In the meantime, there was an increase in the awareness programs on the Fishing Cat – owing to the Zilla Parishad, the Panchayat Samiti, the Block Development Office, Gram Panchayat, local organisations and clubs. Conservation of the state animal, the Fishing Cat, became a point of discussion in various forums.
The next question from the locals was “what’s in it for us?” discussions followed. Nothing much, just an ethical stand to help life survive. A question of pride too – of living alongside the State Animal and participating in conserving it – reasoned the conservationists. “But it causes harm to my goats” said one. “It loves fish but how can you go on incurring losses, questions another. Should there be compensation?”
Compensation is tricky and can affect the dynamics of co-inhabitation. While some people walked away unconvinced and uninterested from the discussion unless there were benefits, a few others stayed back and the next question was, “Calcutta is famous because it has the Howrah Bridge. Will our villages get recognition because the state animal is found here?”
Only Time will tell.
But for now, how many Fishing Cats are present around them? Do they want to know?
A few who became friends with the researchers kept an eye out for reports on where the Fishing Cats are sighted in the vicinity. So when the researchers came back searching for places – this time to put up camera traps, their friends amongst the local community were more than happy to help.
After a few days the traps were removed. And the team squealed with happiness at the images staring back. Local crowds gathered, their curiosity piqued; sometimes with lots of children in tow. Many came forward enthusiastically suggesting other places. And the team expanded, albeit slowly.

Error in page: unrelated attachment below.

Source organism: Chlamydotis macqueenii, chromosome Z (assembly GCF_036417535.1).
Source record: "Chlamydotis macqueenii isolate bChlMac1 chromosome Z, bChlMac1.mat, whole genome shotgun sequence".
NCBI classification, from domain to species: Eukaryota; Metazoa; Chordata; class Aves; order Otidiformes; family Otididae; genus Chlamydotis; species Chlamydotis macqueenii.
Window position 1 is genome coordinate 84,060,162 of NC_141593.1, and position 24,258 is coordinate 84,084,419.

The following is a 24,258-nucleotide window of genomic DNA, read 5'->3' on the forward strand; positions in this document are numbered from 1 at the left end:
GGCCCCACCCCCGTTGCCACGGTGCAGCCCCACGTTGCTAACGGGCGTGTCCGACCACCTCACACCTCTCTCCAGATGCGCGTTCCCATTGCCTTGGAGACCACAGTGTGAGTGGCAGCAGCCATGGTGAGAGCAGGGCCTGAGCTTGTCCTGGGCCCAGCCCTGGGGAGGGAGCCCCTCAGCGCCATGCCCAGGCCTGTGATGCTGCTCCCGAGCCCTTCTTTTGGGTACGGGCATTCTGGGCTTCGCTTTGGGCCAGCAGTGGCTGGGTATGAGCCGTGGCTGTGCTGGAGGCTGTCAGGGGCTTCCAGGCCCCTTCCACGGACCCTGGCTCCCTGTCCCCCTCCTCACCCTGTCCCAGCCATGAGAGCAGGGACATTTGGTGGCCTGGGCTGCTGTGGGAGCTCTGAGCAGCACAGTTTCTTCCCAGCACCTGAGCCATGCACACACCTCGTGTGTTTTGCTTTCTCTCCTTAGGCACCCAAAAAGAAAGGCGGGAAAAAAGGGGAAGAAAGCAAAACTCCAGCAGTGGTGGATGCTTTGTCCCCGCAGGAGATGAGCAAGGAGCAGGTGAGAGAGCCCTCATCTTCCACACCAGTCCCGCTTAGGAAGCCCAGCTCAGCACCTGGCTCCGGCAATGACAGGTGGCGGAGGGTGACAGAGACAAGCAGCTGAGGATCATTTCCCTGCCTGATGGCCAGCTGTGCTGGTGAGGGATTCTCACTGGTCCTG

Thereafter, the community became better, almost experts, at putting up camera traps. Regularly monitoring whether the ‘lazy cat’ which sits beside their ponds for hours came visiting or not. One was a total beauty! The videos caught it many-a-times coming to a pond on a single night. Sometimes it sat upright on the bank, staring into the water, as if time stood still. But the night did not favour it gastronomically. As it yawned, the canines gleamed in the dark as it retreated up the bank, the best trap video I have ever seen of the Fishing Cat.
A cat known for its adept fishing skills, the Fishing cat, is said to be broadly but discontinuously distributed in Asia, and is primarily found in the Terai region of the Himalayan foothills in India and Nepal, in eastern India, Bangladesh and Sri Lanka.
An occupant of wetland habitats, the cat feeds mostly on fish, frogs, crustaceans and smaller animals. Declared as Vulnerable by the IUCN in 2016, the cat population is said to have declined owing to destruction of wetlands, which are increasingly being polluted and converted for agricultural use and human settlements. While killing for skin is another worrying threat, a major threat for the fishing cat is conflict with the local people due to sharing of resources like fish.